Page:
1) In the C programming language, a 2-dimensional array of doubles is implemented as a flattened 2-dimensional array of doubles. When the compiler knows the sizes of the dimentions it generates row-major indexing expressions for that. Thus for A[anything][8], it will generate Aflat[r*8 + c] for A[r][c]. Note that you can always elide the left most dimention off of a type in C since the compiler doesn't need it. Unfortunately, C does not pass variable sized multidimentional arrays to functions well since the number of colums is part of the type. Note that the type A[][] denotes an array of arrays and not a multidimentional array. The simple solution is to simple deal with an explicitly flattened array and generate the index expressions yourself. This will make the part of the assignment dealing with column-major easy to do as you will just change the indexing function. For example, assuming square matrixes:

      double* alloc(int N) {
        return malloc(sizeof(double)*N*N);
      double* index(double* matrix, int row, int column, int N) {
        return &matrix[row*N + column];

2) Here is a nice paper on coding guidelines for writing "portable assembly language programs" in the C language.

3) You can also read an article about the GotoBLAS by Goto and van de Geijn.
4) You can try using vectors in gcc to achieve peak performance.
GCC vector type extentions
Links to many resources for vector instrinsics.
5) You might try unrolling by 2. This may allow gcc to use vector instructions without anymore effort on your part.


Submit a writeup for both problems, including your discussions and miss ratio plots.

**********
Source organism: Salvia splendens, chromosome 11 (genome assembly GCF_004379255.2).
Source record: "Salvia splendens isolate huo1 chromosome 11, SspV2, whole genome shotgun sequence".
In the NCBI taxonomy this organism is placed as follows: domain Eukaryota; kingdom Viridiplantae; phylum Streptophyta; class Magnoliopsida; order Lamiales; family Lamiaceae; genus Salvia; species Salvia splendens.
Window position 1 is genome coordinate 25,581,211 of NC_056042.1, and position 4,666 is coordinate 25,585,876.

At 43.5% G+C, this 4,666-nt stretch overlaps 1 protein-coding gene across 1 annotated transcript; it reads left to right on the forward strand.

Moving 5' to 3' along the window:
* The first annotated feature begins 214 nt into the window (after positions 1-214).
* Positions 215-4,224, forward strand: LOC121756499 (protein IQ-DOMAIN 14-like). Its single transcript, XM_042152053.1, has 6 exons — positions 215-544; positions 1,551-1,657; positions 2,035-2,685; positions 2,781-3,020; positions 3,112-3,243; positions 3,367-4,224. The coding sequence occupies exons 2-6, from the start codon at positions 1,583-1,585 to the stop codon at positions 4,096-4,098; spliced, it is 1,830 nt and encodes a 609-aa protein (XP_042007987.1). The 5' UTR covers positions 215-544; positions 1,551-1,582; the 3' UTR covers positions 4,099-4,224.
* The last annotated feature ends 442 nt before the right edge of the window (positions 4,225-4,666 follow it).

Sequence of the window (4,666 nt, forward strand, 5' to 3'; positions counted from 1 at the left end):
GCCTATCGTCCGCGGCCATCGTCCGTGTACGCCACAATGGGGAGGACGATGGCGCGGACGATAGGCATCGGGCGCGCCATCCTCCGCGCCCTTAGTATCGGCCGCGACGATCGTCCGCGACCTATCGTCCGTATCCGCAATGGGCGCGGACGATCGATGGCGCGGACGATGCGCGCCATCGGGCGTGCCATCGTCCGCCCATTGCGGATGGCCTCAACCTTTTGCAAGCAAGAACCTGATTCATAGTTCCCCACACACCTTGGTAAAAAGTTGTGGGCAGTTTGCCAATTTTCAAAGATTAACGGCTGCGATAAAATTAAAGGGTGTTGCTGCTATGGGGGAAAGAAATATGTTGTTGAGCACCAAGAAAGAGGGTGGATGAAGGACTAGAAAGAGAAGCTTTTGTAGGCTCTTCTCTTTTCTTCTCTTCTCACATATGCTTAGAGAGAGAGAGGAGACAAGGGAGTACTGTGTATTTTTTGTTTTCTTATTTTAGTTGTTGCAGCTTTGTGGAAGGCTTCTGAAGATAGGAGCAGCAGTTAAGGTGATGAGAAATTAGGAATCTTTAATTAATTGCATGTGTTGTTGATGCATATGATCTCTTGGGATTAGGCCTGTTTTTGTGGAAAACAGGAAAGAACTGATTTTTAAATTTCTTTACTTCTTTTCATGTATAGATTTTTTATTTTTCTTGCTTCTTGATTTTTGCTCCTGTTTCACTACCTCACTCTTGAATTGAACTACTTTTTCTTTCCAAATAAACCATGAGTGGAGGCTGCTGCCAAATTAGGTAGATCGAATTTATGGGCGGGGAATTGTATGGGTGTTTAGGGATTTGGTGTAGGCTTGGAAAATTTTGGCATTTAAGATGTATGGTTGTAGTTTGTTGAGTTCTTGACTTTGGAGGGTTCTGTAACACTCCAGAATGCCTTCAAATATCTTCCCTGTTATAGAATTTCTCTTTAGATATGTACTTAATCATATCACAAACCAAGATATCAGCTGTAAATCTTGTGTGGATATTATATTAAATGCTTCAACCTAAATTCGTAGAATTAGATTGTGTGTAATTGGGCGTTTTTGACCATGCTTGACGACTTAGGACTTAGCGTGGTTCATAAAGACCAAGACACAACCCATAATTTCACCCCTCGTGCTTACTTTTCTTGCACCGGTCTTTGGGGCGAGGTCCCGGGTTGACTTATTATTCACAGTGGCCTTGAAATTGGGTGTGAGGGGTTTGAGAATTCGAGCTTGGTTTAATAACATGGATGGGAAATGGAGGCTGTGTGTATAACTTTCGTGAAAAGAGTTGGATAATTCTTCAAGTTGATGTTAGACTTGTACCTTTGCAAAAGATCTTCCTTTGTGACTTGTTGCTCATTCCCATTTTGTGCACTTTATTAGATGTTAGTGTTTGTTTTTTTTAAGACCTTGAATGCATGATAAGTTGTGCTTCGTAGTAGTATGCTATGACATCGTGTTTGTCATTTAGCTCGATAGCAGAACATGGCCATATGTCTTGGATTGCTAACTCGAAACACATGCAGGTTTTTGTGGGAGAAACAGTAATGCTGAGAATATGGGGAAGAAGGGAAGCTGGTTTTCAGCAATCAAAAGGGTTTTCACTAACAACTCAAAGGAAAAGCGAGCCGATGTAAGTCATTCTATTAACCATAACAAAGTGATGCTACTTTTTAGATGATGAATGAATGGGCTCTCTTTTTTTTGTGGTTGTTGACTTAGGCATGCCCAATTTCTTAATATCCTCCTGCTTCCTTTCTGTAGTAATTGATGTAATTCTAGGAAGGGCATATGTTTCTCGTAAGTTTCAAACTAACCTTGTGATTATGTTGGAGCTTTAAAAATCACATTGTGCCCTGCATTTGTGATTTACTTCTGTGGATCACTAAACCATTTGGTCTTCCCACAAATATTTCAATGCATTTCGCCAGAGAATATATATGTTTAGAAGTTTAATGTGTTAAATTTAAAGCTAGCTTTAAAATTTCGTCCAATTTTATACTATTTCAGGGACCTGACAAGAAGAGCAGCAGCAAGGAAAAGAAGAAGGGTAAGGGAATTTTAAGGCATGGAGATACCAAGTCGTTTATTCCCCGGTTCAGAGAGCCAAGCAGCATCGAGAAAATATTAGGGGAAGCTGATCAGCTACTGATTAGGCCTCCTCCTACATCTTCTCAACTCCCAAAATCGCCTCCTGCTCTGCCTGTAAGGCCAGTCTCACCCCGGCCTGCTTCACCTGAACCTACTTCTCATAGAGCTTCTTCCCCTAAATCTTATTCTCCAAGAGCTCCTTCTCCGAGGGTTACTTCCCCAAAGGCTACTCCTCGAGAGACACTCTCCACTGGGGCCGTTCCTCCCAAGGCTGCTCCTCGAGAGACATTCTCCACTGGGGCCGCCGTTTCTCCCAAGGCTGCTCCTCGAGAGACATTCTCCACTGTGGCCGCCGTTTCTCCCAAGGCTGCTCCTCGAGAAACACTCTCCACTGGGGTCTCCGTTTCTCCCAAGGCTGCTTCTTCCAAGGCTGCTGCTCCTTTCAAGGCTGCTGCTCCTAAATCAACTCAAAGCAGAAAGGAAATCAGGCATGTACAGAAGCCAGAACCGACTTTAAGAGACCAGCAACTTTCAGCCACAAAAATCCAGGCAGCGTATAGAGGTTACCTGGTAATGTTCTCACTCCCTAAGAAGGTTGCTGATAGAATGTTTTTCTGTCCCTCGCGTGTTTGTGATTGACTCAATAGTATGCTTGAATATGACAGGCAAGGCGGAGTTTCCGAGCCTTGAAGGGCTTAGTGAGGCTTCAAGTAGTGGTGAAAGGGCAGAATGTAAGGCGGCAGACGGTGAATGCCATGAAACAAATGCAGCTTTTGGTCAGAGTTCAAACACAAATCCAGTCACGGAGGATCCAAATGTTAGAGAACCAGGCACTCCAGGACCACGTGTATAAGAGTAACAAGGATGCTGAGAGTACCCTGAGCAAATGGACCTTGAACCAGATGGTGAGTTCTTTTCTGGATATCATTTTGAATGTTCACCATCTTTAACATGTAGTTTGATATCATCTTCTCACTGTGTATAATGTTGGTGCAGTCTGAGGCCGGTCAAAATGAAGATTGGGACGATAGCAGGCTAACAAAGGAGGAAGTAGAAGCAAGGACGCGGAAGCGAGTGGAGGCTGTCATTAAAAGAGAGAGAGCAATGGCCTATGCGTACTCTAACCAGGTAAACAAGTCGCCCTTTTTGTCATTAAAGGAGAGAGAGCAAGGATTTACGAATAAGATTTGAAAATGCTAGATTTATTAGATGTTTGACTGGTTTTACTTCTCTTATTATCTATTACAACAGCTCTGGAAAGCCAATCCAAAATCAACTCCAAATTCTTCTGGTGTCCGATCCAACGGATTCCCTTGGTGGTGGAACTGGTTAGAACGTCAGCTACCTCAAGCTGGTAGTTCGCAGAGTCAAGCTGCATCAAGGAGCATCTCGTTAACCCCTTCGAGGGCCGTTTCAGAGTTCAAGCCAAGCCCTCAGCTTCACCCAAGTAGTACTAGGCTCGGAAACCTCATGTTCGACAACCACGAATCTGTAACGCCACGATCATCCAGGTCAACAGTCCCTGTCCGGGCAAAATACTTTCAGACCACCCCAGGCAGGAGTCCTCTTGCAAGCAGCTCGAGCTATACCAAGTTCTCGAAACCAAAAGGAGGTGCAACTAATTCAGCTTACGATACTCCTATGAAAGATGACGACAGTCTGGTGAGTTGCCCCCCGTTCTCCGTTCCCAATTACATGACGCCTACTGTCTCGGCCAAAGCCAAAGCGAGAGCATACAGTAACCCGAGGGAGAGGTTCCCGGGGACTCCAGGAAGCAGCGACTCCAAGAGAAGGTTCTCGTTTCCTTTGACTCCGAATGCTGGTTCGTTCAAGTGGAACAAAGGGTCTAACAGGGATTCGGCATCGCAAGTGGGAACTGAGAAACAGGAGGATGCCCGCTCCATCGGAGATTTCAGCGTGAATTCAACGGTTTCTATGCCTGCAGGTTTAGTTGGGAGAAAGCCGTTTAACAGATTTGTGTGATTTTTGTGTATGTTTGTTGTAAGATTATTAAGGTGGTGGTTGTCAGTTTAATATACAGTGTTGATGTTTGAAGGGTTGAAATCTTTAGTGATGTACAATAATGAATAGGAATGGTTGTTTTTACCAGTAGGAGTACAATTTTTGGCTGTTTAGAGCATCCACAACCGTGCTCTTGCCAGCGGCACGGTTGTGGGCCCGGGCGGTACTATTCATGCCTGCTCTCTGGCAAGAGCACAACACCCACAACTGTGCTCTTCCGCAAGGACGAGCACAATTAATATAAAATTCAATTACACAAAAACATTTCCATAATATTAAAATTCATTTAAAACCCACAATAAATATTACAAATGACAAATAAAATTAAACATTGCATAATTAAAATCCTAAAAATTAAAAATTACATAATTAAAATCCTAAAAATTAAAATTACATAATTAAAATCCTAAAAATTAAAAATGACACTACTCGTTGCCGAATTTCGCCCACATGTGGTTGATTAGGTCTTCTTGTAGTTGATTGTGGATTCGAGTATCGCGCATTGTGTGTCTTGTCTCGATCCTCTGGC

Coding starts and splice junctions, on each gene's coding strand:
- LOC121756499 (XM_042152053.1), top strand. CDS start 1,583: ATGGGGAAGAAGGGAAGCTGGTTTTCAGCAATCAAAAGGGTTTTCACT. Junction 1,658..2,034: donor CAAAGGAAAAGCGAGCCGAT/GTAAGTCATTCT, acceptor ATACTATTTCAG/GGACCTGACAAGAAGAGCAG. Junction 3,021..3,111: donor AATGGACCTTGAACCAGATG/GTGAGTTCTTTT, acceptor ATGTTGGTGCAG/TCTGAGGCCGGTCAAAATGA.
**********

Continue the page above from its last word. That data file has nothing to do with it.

Reference Data - Intel MKL

Baseline performance from INtel's MKL:
Below is a program and reference runtimes generated from Intel's MKL (Math Kernel Library)
These numbers are for your reference.
//compile using:
//module load intel
//module load boost
//module load mkl
//icpc -I $TACC_BOOST_INC -L $TACC_BOOST_LIB -O3 -mkl -lboost_timer -DNDEBUG mkl_test.cpp


using namespace boost::numeric::ublas;

void benchmark(int size) {
    matrix m(size, size);
    matrix n(size, size);
    for (int i = 0; i < size; ++i) {
        for (int j = 0; j < size; ++j) {
            m(i,j) = 2*i-j;
    matrix r(size, size);

    std::cout << "Trying " << size << " ";
      boost::timer::auto_cpu_timer t;
      r = prod(m,n);

int main(int argc, char *argv[]) {
mkl_set_num_threads ( 1 );
 for (int x = 100; x < 2000; x += 100)
    return 0;


size    time (s)
100    0.0008
200    0.0085
300    0.027987
400    0.06655
500    0.13358
600    1.1599
700    2.68
800    4.015
900    5.87
1000    8.15
1100    10.97
1200    14.18
1300    18.632
1400    23.088
1500    29.432
1600    36.54
1700    43.67